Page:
Polearms, Axes, Maces, Flails

2009/07/21 at 7:32 pm | Posted in Polearms, The Army of Siraj-ud-daula | Leave a comment

Indian polearms

The use of the polearm in India continued long after it had become obsolete in Europe and it was still carried into battle during the 19th century. The long spear was a particular favourite and was used as a thrusting rather than a throwing weapon in massed infantry formations. Battle-axes and Maces were all brought into play during battles of the 18th and 19th centuries.


Spears (nezah) were also used by cavalry in close combat. Indian cavalry were famed for their skill in duelling with spears on horseback. Examples in the Royal Armouries collection are made of tapering bamboo, with small heads and relatively long butt spikes, so they balance very close to the butt (and have a velvet grip at that point for the purpose). Because the bamboo is hollow, the spear is very light in weight for its size.

Another form of spear found all over northern India is the barcha, a spear made totally of steel, used by infantry rather than cavalry. Another spear is the ballam, a short broad-headed spear.








The saddle axe (tabarzin) had exactly the same combat benefits, and was used by armoured cavalry as an alternative to the mace. Again these are short weapons intended for single-handed use.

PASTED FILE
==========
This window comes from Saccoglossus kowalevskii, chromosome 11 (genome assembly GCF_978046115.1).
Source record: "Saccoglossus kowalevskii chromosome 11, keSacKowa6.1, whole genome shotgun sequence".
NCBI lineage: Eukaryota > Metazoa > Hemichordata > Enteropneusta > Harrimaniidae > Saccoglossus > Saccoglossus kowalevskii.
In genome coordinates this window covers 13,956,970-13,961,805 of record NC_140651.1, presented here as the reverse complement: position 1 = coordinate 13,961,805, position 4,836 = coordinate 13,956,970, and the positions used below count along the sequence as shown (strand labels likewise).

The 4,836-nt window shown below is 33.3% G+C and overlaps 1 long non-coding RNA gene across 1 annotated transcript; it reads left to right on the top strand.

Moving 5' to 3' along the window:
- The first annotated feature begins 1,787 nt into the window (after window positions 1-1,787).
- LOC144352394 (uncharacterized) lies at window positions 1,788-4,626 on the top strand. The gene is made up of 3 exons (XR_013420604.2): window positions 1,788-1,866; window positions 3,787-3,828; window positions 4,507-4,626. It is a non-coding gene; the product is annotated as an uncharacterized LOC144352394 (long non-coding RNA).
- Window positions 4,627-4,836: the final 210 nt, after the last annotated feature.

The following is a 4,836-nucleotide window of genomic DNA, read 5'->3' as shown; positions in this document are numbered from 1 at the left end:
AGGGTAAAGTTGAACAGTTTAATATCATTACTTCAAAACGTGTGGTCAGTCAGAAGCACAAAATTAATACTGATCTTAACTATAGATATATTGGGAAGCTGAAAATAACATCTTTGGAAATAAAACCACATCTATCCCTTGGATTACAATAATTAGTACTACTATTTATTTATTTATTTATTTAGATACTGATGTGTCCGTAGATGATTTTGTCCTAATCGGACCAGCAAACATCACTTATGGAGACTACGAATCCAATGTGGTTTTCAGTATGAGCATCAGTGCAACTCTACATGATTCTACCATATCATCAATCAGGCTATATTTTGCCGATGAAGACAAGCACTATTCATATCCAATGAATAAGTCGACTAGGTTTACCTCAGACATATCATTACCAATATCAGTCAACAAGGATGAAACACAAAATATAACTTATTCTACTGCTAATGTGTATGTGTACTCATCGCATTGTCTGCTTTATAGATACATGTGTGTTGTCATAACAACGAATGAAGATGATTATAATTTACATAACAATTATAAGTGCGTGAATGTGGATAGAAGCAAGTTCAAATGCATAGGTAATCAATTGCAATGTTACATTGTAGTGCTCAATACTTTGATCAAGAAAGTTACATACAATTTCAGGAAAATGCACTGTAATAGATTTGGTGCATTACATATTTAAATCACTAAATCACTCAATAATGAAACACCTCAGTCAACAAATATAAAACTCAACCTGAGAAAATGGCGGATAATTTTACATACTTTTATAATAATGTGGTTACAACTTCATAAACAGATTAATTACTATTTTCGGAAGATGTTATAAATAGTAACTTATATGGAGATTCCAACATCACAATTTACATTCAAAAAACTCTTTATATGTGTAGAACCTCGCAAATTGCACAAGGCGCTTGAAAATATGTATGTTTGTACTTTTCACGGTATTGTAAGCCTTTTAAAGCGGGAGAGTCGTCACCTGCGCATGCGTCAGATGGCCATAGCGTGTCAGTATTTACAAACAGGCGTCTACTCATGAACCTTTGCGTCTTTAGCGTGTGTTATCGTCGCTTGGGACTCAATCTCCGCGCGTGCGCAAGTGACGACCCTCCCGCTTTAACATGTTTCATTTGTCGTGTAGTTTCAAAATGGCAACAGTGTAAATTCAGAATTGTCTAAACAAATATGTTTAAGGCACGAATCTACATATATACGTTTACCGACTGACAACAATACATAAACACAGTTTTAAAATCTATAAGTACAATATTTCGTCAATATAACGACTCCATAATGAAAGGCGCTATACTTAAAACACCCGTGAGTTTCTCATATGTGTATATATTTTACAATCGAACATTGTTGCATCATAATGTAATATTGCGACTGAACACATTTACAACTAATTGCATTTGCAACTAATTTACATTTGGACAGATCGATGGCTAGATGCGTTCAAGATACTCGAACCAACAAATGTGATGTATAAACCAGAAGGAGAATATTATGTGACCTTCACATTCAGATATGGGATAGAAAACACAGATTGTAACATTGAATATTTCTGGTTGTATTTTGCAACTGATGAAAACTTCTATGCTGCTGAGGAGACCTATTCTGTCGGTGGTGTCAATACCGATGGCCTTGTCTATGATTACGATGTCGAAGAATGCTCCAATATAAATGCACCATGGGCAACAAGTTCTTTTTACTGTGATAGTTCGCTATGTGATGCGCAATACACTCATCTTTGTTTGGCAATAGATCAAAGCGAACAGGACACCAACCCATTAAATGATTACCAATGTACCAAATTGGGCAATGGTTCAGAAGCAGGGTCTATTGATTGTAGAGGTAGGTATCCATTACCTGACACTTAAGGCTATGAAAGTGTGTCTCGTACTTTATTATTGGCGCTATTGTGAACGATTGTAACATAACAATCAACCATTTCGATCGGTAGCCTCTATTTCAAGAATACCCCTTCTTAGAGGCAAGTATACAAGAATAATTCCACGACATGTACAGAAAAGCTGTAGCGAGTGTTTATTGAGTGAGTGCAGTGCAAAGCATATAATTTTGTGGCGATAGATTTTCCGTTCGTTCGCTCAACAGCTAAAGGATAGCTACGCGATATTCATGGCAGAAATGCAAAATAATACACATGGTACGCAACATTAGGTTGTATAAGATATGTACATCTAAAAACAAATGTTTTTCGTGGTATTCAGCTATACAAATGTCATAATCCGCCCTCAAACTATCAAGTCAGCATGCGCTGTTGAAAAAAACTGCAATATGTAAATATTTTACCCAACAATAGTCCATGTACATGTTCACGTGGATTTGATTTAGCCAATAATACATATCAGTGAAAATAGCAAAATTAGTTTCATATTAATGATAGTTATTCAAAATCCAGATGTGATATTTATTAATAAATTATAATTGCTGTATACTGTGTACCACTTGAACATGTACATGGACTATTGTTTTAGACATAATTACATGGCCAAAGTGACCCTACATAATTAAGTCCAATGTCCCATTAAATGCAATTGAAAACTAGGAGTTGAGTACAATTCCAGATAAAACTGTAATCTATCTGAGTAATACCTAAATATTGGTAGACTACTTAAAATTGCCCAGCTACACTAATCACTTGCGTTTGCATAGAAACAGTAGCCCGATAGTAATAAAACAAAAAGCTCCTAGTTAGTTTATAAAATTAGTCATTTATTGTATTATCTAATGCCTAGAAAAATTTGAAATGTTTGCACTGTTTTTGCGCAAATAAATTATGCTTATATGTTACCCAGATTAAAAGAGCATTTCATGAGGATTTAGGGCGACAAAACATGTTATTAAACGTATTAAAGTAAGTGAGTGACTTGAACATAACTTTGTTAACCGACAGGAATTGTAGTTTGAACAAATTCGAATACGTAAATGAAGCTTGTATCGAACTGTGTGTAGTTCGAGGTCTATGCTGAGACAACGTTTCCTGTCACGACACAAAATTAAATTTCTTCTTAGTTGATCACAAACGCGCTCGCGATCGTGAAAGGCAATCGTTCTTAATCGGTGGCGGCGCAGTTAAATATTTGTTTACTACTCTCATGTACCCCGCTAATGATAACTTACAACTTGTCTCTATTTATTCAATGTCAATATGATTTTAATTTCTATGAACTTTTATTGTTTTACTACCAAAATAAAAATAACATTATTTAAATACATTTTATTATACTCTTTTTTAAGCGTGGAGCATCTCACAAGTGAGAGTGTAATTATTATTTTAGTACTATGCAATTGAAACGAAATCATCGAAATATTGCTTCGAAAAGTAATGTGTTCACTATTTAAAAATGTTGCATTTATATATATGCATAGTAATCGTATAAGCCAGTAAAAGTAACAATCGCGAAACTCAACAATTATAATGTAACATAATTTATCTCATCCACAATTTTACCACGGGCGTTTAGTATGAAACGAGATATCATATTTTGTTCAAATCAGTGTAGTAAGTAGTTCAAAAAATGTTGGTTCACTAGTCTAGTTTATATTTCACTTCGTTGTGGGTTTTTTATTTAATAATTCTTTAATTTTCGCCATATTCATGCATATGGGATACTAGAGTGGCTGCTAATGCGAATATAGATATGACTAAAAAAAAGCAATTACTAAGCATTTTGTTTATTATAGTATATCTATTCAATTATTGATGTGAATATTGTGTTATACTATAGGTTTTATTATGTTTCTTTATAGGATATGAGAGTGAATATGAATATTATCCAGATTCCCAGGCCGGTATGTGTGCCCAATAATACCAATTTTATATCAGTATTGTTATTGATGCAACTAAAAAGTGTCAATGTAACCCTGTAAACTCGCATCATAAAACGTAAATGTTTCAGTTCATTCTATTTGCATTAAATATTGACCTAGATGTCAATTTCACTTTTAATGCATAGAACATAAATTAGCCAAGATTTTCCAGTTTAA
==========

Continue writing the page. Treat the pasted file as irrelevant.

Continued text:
The mace (gorz) was used extensively in Northern india. It was an effective combat weapon against an armoured foe. Most Indian maces are therefore quite short and designed to be wielded in one hand. Some are fitted with sword hilts, mostly of the old Indian basked variety.


Probably from Rajasthan, 18 Century. This mace is 47 inches long, brass haft carrying a huge spherical steel head about 6 inches diameter, mounted with more than 150 square sharp brass spikes and a long top spike. The haft is fitted with a Khanda type handle.

18th century battle mace from India. It is composed of two flanged heads, with 8 blades each, mounted on a 35 inches steel haft with a steel button at the lower end.


Short flails, with spiked balls attached to the shaft by chain, were also made as hand-to-hand weapons in north India.




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